ASP.NET MVC brings the power of this development paradigm to ASP.NET development, allowing you to use your .NET development skills to create MVC applications.
It gives you total control over your HTML Markup as well as enables rich AJAX and jQuery integration. It also allows you to create SEO-friendly URLs for your site and makes Test Driven Development (TDD) easy. Besides, it enables a perfect and clean separation of bugs and concerns, helps in creating and building dynamic websites and web application that are rich in user interface.

DotNetNuke

DotNetNuke is a free, open source and easy to use application that is particularly based on web content management system along with web application framework which comes and is working perfectly with Microsoft .NET platform.
DotNetNuke is developed on the powerful Microsoft .NET platform – Windows server, IIS, SQL Server 2000, and ASP.NET (VB and C#). It can run on almost any database server, as long as someone has created the necessary provider (third-party providers include Oracle and mySQL). The flexible technical requirements make it possible to install and evaluate DotNetNuke on almost any computer.
DotNetNuke is offered under a nonrestrictive BSD License, a standard open source license that allows for full usage in both commercial and noncommercial environments. The BSD, well-documented ASP.NET source code, an active developer community, and a modular architecture make it possible to customize DotNetNuke and leverage it as a mature Web Application Framework. For end users, all DotNetNuke requires is a Web browser and an Internet connection.

OpenRasta

OpenRasta is an open source development framework targeting the Microsoft .NET platform for building web-based applications and services. OpenRasta framework has been released under Open-Source MIT License which mainly focus on various HTTP methods as well as on development of available resources. With the help of this, user can now create user friendly Web Interface by its web application framework.
OpenRasta however does have many MVC features and can serve as a full-fledge web application framework.
OpenRasta’s strengths lie in it’s comprehensiveness, wide range of features, active development and support community plus good documentation. OpenRasta’s weaknesses are similar to other frameworks in that is not as approachable as Web Forms and is intended for experienced developers. Hosting of an application built on OpenRasta is available through ASP.NET, in-memory, in-process through Windows’ HTTP APIs, or through any other environment able to receive HTTP requests, as the framework itself has no dependency on ASP.NET.

MonoRail

MonoRail is an Asp.net MVC based web application framework which has been inspired and designed from Action Pack. This tool offers completely different approach towards development of application towards standard WebForms way of development.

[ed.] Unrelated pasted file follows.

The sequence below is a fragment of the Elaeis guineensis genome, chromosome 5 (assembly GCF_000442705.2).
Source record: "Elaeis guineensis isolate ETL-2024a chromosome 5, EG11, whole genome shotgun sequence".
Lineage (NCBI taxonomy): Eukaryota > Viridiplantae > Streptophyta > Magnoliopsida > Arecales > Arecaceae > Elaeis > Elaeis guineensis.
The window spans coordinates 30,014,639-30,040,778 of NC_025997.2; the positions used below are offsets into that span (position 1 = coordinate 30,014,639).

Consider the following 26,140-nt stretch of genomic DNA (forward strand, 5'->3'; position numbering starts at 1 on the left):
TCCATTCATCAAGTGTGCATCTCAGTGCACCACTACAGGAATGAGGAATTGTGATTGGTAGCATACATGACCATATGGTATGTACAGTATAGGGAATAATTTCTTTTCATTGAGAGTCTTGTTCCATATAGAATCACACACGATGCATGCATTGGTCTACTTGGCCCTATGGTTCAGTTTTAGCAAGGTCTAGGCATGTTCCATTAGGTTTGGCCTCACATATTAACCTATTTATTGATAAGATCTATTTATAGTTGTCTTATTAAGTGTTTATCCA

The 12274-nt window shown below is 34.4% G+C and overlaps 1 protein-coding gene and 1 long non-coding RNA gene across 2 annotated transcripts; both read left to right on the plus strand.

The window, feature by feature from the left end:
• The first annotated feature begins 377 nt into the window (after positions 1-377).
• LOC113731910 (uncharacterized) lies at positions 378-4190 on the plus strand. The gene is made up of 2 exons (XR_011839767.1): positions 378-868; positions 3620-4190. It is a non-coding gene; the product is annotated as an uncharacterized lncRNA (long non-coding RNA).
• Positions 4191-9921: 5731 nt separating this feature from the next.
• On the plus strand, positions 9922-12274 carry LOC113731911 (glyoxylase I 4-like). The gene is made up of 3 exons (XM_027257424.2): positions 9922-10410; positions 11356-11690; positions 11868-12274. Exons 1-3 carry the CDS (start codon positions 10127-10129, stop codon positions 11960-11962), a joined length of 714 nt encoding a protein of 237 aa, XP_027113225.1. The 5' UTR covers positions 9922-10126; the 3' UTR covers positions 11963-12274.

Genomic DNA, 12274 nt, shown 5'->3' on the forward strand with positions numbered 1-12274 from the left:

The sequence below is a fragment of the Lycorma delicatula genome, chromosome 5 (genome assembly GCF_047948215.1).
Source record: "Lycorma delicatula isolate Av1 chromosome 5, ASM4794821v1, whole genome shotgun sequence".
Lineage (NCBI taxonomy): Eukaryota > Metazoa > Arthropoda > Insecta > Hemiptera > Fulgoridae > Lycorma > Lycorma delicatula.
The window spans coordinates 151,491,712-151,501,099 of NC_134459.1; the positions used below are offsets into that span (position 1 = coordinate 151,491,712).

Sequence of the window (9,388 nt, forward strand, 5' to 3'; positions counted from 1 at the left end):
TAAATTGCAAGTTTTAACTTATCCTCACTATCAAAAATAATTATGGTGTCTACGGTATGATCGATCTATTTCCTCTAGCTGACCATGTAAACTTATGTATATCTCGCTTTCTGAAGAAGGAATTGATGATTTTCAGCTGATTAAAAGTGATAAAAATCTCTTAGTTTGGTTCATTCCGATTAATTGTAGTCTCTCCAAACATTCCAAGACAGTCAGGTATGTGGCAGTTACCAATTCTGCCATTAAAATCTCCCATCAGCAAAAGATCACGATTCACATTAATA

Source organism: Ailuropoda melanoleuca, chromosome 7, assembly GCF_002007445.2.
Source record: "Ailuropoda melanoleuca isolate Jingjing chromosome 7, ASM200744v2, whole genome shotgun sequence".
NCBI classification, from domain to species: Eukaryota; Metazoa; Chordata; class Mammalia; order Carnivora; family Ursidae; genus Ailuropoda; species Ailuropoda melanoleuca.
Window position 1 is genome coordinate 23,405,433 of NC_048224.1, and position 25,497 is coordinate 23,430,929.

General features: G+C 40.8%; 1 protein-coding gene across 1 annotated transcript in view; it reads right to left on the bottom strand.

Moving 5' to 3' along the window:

It also enforces handling application flow, separation of concerns, troubleshooting, model representation as well as viewing the application from the presentation logic point of view. This also means that your will have to write less code and result would be more maintainable application.

CSLA.net

CSLA.net is an Asp.net MVC based web application framework that is particularly used for development purpose. It allows you to design and develop applications for various kind of services like for Windows, Web, service-oriented and also for work-flow applications. One of the best advantage of using this tool is that it reduces the cost of developing, building as well as maintaining applications.
It performs various action of collecting data and storing them into the database application along worth creating user friendly interface. This is one of the most widely used framework which allows developers to use the power of object oriented design which will result out in developing powerful web applications.

Thanks for your attention :) Hopefully, this article was informative and useful for anyone who read it. And do you have any comments? Looking forward to hear your opinion on best ASP.NET Web Application Frameworks!

Kind regards,
Yuliya Tolkach – Business Development Manager (LI page)
Yulia.Tolkach@altabel.com
Altabel Group – Professional Software Development

Go-To Prescriptive Guidance for .NET Developers Building on Windows 8, Windows Phone 8 and HTML5

Telerik, a market-leading provider of end-to-end solutions for application development, automated testing, agile project management, reporting, and content management across all major Microsoft development platforms, has recently released “Platform Guidance for Microsoft.NET”. And , you know, it worth reading. It has been shared hundreds of times socially and is at the top of the list for Google searches. This document is easy to read and it highlights best practices and tips for .NET developers looking to leverage the latest Microsoft technologies. The advice is spot-on, and although somewhat basic, still worth your time.

I`d like to present a short overview of it. The goal of the document is to provide clear, direct guidance when picking a .NET platform. Platforms are suggested based on their ability to provide the most benefit for specific application scenarios relative to other .NET options. Platforms discussed within the guidance document include:
· Desktop Applications -WPF

WPF is still the choice for rich, beefy, custom Windows apps. However noticeable fact is that it wasn’t recommended for any of the other five scenarios. It’s comforting to hear that Silverlight is still a recommended technology however with some caution: Silverlight is also a good candidate for building desktop apps, sharing many of the same characteristics of WPF. While it seems clear that Microsoft will not release a major version beyond the recently released Silverlight 5.